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Dentists Who Invest

Podcast Episode

Full Transcript

Dr James: 

Hey team, welcome back to the Dennis Moonverse podcast. I am joined today by Dr Shabnam Zay for an interesting perspective on practice ownership. Shabnam, how are you today?

Dr Zai: 

Hi James, I’m really well. Thank you so much for inviting me today.

Dr James: 

It’s cool, my absolute pleasure. Looking forward to this one. So, shabnam, the reason I say interesting perspective on practice ownership is because you have a dental practice in London which is doing extremely well and, as I say, there’s a little bit more detail to that in terms of how you pulled it off and how successful you’ve been over the years, which I’m looking forward to get into in just a moment. For those people who are listening to the podcast, you have yet to meet you, shabnam. Maybe it might be nice if you did a little bit of an explainer as to who you are.

Dr Zai: 

Yeah, so my name is Shabnam Zay and, as James said, I’m based in Northwest London. I actually graduated from dental school in Newcastle 20 years ago, can you believe it? I was really fortunate to have worked in a really ethical practice from day one. I love clinical dentistry and I still do. I’ve worked in the West End for nearly a decade. I worked in hospital and over the years I kind of always had this desire to own my own practice, and when it wasn’t happening for me in the practice I was in, I decided to set up my own squat five years ago.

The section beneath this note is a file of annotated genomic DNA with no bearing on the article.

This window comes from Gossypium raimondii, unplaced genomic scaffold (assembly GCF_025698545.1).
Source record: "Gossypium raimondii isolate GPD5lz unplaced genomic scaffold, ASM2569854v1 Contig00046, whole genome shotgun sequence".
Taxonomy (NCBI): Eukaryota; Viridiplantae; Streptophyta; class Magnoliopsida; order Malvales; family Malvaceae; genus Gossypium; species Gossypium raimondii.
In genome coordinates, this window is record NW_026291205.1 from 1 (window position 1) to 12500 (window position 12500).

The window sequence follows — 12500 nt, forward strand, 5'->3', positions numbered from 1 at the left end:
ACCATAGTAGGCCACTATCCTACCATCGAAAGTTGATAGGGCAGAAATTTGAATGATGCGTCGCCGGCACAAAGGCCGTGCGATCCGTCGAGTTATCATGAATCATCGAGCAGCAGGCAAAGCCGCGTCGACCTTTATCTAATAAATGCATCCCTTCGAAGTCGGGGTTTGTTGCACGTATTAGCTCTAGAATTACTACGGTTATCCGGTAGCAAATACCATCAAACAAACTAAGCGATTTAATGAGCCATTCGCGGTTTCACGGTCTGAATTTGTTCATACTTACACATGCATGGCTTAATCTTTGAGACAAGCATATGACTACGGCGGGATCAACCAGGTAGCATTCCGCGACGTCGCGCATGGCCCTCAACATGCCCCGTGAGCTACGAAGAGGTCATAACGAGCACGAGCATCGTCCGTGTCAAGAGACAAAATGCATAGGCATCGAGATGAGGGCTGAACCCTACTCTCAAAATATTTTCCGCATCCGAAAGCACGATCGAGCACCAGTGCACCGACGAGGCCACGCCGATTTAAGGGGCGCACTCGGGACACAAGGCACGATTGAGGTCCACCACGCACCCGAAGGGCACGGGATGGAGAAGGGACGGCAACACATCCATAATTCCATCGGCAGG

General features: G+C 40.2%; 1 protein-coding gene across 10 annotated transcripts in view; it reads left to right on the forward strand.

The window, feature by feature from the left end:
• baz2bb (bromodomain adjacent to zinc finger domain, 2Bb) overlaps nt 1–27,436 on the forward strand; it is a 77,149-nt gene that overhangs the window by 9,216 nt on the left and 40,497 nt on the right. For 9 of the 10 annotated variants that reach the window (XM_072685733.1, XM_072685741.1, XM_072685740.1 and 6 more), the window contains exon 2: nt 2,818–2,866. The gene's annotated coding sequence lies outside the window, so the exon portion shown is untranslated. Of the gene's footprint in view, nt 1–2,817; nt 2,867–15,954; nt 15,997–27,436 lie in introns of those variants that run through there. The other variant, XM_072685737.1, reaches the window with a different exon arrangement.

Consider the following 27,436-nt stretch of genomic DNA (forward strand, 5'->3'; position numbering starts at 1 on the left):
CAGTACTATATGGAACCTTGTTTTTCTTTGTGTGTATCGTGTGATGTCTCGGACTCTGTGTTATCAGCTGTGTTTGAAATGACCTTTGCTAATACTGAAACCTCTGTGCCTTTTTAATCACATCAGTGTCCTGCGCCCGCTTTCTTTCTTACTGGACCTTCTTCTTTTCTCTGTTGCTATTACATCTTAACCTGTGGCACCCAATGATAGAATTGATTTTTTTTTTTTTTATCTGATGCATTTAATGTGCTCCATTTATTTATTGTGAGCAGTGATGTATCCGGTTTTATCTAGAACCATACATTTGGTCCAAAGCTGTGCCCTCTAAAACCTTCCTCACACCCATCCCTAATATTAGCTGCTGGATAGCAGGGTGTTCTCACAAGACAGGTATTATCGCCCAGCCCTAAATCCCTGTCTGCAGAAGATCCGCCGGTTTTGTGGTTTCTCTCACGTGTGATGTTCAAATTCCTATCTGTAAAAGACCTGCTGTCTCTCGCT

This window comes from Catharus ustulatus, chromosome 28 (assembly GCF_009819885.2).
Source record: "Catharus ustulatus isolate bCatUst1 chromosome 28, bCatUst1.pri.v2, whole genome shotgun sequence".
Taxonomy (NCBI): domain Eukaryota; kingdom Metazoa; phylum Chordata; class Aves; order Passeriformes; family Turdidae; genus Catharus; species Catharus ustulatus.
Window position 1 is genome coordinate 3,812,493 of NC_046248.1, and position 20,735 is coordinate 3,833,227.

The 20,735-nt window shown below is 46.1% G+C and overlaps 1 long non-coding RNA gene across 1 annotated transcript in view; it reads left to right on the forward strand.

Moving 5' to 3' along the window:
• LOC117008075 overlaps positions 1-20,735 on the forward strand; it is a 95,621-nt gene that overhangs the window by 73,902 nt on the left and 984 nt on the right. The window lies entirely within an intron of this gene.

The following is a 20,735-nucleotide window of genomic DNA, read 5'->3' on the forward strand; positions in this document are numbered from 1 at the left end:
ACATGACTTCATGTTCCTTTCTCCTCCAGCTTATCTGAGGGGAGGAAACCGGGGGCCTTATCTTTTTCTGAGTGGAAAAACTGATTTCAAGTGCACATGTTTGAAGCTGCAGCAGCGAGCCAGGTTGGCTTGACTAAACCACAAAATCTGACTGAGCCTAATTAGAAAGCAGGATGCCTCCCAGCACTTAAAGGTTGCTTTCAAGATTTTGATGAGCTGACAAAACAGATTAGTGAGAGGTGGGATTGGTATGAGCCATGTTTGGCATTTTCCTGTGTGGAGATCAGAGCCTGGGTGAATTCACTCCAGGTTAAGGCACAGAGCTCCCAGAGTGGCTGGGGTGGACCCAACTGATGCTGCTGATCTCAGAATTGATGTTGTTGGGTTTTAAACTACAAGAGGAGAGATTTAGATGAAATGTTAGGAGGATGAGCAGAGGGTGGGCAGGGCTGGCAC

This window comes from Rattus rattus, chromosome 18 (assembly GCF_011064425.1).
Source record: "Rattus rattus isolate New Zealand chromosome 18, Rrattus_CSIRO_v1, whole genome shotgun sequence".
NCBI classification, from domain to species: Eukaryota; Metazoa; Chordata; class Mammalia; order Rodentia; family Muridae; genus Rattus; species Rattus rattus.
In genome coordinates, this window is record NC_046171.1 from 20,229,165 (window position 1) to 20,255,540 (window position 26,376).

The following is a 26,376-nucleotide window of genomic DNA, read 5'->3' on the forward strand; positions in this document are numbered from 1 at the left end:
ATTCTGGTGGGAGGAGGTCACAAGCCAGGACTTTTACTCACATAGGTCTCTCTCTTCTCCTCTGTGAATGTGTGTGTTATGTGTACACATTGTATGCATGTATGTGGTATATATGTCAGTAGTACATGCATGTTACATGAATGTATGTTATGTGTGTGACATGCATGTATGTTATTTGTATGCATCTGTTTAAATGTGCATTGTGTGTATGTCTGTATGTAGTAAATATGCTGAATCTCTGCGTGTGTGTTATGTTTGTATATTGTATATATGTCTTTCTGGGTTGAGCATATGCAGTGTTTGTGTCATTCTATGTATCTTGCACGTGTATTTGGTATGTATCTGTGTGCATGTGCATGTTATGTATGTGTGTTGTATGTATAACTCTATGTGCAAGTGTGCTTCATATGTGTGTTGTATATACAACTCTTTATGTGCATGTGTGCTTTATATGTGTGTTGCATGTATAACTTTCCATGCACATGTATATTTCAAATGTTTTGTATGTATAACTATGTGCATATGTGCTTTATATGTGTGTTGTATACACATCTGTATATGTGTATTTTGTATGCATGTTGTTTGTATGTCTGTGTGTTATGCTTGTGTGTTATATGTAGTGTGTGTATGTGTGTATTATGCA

Dr James: 

Boom. Well done you. And you know what this is so cool? Because so many people who are listening to the podcast, I’m sure, are in the boat with the thinking themselves okay, I’m going to open a practice at some point. I don’t know how that journey looks, I don’t know when that point is. What was the thing that tipped you over the edge that you thought to yourself right now is the time. Let’s do this.

Dr Zai: 

To be honest, when I first applied to my VT role when I graduated, which is DF one year, my principal actually mentioned that in five years time he was going to sell and that piqued my interest in taking that role. I thought I’d love to own this practice. However, 10 years later, when he hadn’t actually sold it and had no intention to, I’d asked can I become a partner, can I take over? And it wasn’t really any. I couldn’t see it happening in the near future. That’s when I started to kind of decide to look for my own and I looked at buying a practice. At the time I was working in Wimpole Street and the principal in that practice actually did offer me partnership. But working in the West End dealing with Howard DeWalden the estate agents over there, it’s just a very different game. It’s a much bigger scale, something that I didn’t really want to take on. So I have a business partner, nikita Netta, and we looked for five years and I think the thing that really triggered it for me was motherhood. Having a child is quite a life changing experience and when I had my daughter I really wanted the world for her. I wanted her to live her dreams and at that time I kind of realized I wasn’t really living mine. I kind of had this dream, but I was just accepting the fact that it wasn’t happening and that kind of really was the rocket that kind of got the journey started.

Dr James: 

I see, and then at that point you took the leap. You said to yourself right, let’s go, let’s do this, let’s get this thing up and running.

Dr Zai: